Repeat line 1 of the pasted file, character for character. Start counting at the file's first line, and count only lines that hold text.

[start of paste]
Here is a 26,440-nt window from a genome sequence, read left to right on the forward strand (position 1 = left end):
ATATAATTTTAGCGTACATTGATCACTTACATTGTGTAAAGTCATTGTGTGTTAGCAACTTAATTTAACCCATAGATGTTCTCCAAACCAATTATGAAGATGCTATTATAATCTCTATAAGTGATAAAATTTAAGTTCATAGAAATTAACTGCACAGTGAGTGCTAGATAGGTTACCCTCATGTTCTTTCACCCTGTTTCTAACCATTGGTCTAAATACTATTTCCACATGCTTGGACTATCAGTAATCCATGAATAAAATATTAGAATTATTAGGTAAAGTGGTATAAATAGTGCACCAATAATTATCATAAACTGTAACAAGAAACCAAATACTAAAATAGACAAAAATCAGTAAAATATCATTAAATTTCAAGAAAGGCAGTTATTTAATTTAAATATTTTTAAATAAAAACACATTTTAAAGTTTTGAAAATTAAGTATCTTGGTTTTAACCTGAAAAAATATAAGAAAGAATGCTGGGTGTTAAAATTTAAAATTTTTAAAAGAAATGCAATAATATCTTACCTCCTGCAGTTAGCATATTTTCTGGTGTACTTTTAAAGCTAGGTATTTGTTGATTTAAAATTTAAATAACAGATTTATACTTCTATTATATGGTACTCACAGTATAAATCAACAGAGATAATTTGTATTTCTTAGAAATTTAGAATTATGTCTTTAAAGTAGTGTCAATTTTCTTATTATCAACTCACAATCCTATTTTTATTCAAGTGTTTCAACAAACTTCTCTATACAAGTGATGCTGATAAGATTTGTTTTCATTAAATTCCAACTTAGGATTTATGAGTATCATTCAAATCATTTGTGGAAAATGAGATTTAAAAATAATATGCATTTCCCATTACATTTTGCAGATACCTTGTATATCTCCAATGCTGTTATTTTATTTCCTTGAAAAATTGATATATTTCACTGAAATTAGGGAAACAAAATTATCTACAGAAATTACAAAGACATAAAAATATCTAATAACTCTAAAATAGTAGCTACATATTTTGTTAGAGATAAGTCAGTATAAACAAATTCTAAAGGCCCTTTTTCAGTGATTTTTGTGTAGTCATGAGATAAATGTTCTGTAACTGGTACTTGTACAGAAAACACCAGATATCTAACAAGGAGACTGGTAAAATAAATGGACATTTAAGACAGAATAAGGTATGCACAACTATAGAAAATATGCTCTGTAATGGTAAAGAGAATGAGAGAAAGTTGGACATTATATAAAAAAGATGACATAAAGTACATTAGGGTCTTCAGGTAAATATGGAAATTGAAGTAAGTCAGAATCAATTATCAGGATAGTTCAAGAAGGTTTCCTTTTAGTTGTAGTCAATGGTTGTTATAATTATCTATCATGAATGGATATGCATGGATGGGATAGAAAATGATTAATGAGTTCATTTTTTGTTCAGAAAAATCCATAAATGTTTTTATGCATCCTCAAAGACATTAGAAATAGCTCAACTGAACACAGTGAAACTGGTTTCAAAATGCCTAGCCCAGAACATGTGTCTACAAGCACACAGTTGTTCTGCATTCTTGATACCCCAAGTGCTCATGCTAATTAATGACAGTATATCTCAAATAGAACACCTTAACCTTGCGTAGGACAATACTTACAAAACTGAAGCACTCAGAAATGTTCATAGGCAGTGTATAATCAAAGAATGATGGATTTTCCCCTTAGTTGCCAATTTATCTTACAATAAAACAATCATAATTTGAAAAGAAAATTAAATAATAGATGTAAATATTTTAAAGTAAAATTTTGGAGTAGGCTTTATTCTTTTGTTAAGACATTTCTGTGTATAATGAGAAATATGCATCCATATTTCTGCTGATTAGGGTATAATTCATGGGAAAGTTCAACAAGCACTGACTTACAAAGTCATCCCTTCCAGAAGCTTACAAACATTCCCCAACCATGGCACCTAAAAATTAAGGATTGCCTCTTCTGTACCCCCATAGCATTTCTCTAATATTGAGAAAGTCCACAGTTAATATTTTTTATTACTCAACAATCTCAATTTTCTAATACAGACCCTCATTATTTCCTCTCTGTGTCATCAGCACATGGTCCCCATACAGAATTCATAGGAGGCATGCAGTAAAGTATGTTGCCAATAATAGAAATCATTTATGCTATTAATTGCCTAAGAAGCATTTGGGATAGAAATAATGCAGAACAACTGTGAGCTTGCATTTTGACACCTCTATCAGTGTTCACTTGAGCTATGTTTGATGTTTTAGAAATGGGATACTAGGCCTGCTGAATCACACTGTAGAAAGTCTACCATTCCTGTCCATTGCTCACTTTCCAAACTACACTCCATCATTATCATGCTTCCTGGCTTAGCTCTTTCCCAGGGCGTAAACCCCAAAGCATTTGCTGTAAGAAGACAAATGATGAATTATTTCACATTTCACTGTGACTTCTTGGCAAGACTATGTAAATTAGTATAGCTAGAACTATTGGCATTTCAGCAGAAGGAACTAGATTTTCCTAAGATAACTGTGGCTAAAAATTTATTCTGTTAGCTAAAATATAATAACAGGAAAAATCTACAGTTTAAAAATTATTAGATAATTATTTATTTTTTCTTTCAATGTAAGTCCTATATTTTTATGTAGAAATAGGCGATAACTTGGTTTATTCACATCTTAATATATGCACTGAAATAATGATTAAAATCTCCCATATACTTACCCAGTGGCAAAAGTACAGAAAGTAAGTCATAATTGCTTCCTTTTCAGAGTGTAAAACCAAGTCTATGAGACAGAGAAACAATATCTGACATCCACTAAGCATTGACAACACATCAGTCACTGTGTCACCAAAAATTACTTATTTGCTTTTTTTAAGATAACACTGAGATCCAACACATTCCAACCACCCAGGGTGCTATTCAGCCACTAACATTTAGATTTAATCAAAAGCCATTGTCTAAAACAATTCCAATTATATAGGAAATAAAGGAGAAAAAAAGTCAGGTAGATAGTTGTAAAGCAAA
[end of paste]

Here is a 26,440-nt window from a genome sequence, read left to right on the forward strand (position 1 = left end):